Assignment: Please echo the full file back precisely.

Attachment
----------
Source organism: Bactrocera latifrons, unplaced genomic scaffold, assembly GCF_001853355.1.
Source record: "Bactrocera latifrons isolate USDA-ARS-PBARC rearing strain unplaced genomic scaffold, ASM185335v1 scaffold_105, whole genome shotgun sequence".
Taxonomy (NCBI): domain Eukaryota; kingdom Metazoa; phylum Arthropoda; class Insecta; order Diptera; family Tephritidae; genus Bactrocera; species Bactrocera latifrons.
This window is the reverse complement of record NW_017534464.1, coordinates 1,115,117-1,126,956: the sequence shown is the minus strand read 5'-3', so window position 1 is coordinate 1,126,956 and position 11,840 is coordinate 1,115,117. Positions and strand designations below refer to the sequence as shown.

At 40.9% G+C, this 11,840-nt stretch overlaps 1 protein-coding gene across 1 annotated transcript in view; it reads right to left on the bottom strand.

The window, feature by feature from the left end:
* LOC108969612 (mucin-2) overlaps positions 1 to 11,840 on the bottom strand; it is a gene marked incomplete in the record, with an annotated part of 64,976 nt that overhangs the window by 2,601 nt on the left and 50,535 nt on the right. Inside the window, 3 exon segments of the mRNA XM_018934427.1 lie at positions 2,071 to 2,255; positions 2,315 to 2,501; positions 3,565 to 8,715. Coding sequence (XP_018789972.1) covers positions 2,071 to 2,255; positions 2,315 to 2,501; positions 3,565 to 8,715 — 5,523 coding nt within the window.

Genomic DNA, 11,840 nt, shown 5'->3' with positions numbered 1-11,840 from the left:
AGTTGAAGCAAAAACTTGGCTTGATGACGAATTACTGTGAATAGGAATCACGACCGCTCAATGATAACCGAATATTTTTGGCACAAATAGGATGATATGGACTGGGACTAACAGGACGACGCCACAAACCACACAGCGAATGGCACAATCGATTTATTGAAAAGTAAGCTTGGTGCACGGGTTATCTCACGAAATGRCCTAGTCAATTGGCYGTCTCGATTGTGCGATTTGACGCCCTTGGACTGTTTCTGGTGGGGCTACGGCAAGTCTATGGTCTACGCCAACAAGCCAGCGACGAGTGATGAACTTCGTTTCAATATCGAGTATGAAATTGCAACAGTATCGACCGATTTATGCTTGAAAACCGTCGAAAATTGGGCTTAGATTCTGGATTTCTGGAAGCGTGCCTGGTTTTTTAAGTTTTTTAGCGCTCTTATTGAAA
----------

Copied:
Source organism: Bactrocera latifrons, unplaced genomic scaffold, assembly GCF_001853355.1.
Source record: "Bactrocera latifrons isolate USDA-ARS-PBARC rearing strain unplaced genomic scaffold, ASM185335v1 scaffold_105, whole genome shotgun sequence".
Taxonomy (NCBI): domain Eukaryota; kingdom Metazoa; phylum Arthropoda; class Insecta; order Diptera; family Tephritidae; genus Bactrocera; species Bactrocera latifrons.
This window is the reverse complement of record NW_017534464.1, coordinates 1,115,117-1,126,956: the sequence shown is the minus strand read 5'-3', so window position 1 is coordinate 1,126,956 and position 11,840 is coordinate 1,115,117. Positions and strand designations below refer to the sequence as shown.

At 40.9% G+C, this 11,840-nt stretch overlaps 1 protein-coding gene across 1 annotated transcript in view; it reads right to left on the bottom strand.

The window, feature by feature from the left end:
* LOC108969612 (mucin-2) overlaps positions 1 to 11,840 on the bottom strand; it is a gene marked incomplete in the record, with an annotated part of 64,976 nt that overhangs the window by 2,601 nt on the left and 50,535 nt on the right. Inside the window, 3 exon segments of the mRNA XM_018934427.1 lie at positions 2,071 to 2,255; positions 2,315 to 2,501; positions 3,565 to 8,715. Coding sequence (XP_018789972.1) covers positions 2,071 to 2,255; positions 2,315 to 2,501; positions 3,565 to 8,715 — 5,523 coding nt within the window.

Genomic DNA, 11,840 nt, shown 5'->3' with positions numbered 1-11,840 from the left:
AGTTGAAGCAAAAACTTGGCTTGATGACGAATTACTGTGAATAGGAATCACGACCGCTCAATGATAACCGAATATTTTTGGCACAAATAGGATGATATGGACTGGGACTAACAGGACGACGCCACAAACCACACAGCGAATGGCACAATCGATTTATTGAAAAGTAAGCTTGGTGCACGGGTTATCTCACGAAATGRCCTAGTCAATTGGCYGTCTCGATTGTGCGATTTGACGCCCTTGGACTGTTTCTGGTGGGGCTACGGCAAGTCTATGGTCTACGCCAACAAGCCAGCGACGAGTGATGAACTTCGTTTCAATATCGAGTATGAAATTGCAACAGTATCGACCGATTTATGCTTGAAAACCGTCGAAAATTGGGCTTAGATTCTGGATTTCTGGAAGCGTGCCTGGTTTTTTAAGTTTTTTAGCGCTCTTATTGAAA